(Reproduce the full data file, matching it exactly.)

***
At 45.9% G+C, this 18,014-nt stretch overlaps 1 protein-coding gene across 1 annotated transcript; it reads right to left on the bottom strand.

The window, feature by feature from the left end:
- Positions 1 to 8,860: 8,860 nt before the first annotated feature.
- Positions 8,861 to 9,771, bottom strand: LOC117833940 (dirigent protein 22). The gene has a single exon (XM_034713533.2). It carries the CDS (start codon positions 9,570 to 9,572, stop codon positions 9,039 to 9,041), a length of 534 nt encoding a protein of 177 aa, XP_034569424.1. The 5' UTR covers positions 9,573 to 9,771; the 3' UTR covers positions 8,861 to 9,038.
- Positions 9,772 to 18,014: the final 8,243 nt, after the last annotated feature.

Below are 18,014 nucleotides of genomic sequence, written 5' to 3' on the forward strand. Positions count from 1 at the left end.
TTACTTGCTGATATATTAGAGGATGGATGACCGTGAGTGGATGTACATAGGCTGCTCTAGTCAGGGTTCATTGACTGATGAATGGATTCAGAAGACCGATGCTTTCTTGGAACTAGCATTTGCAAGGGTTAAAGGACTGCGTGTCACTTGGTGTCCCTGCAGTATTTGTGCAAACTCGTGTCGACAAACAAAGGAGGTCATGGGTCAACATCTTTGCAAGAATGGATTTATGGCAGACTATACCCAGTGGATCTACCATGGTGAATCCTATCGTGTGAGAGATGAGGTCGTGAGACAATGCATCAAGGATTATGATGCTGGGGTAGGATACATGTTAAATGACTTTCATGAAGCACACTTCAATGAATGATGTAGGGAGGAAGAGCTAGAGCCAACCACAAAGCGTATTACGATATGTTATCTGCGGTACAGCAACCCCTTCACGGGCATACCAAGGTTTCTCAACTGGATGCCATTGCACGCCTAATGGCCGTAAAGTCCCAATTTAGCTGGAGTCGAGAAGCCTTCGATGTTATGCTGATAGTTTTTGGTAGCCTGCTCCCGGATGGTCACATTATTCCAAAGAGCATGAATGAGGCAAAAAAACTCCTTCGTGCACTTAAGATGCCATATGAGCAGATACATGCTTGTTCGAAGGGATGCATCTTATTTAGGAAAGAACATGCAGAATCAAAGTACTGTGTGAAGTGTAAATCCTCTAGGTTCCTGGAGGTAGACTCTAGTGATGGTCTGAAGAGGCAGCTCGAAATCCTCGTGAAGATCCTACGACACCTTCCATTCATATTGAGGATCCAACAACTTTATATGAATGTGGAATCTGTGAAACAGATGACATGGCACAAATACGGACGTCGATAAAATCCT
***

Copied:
At 45.9% G+C, this 18,014-nt stretch overlaps 1 protein-coding gene across 1 annotated transcript; it reads right to left on the bottom strand.

The window, feature by feature from the left end:
- Positions 1 to 8,860: 8,860 nt before the first annotated feature.
- Positions 8,861 to 9,771, bottom strand: LOC117833940 (dirigent protein 22). The gene has a single exon (XM_034713533.2). It carries the CDS (start codon positions 9,570 to 9,572, stop codon positions 9,039 to 9,041), a length of 534 nt encoding a protein of 177 aa, XP_034569424.1. The 5' UTR covers positions 9,573 to 9,771; the 3' UTR covers positions 8,861 to 9,038.
- Positions 9,772 to 18,014: the final 8,243 nt, after the last annotated feature.

Below are 18,014 nucleotides of genomic sequence, written 5' to 3' on the forward strand. Positions count from 1 at the left end.
TTACTTGCTGATATATTAGAGGATGGATGACCGTGAGTGGATGTACATAGGCTGCTCTAGTCAGGGTTCATTGACTGATGAATGGATTCAGAAGACCGATGCTTTCTTGGAACTAGCATTTGCAAGGGTTAAAGGACTGCGTGTCACTTGGTGTCCCTGCAGTATTTGTGCAAACTCGTGTCGACAAACAAAGGAGGTCATGGGTCAACATCTTTGCAAGAATGGATTTATGGCAGACTATACCCAGTGGATCTACCATGGTGAATCCTATCGTGTGAGAGATGAGGTCGTGAGACAATGCATCAAGGATTATGATGCTGGGGTAGGATACATGTTAAATGACTTTCATGAAGCACACTTCAATGAATGATGTAGGGAGGAAGAGCTAGAGCCAACCACAAAGCGTATTACGATATGTTATCTGCGGTACAGCAACCCCTTCACGGGCATACCAAGGTTTCTCAACTGGATGCCATTGCACGCCTAATGGCCGTAAAGTCCCAATTTAGCTGGAGTCGAGAAGCCTTCGATGTTATGCTGATAGTTTTTGGTAGCCTGCTCCCGGATGGTCACATTATTCCAAAGAGCATGAATGAGGCAAAAAAACTCCTTCGTGCACTTAAGATGCCATATGAGCAGATACATGCTTGTTCGAAGGGATGCATCTTATTTAGGAAAGAACATGCAGAATCAAAGTACTGTGTGAAGTGTAAATCCTCTAGGTTCCTGGAGGTAGACTCTAGTGATGGTCTGAAGAGGCAGCTCGAAATCCTCGTGAAGATCCTACGACACCTTCCATTCATATTGAGGATCCAACAACTTTATATGAATGTGGAATCTGTGAAACAGATGACATGGCACAAATACGGACGTCGATAAAATCCT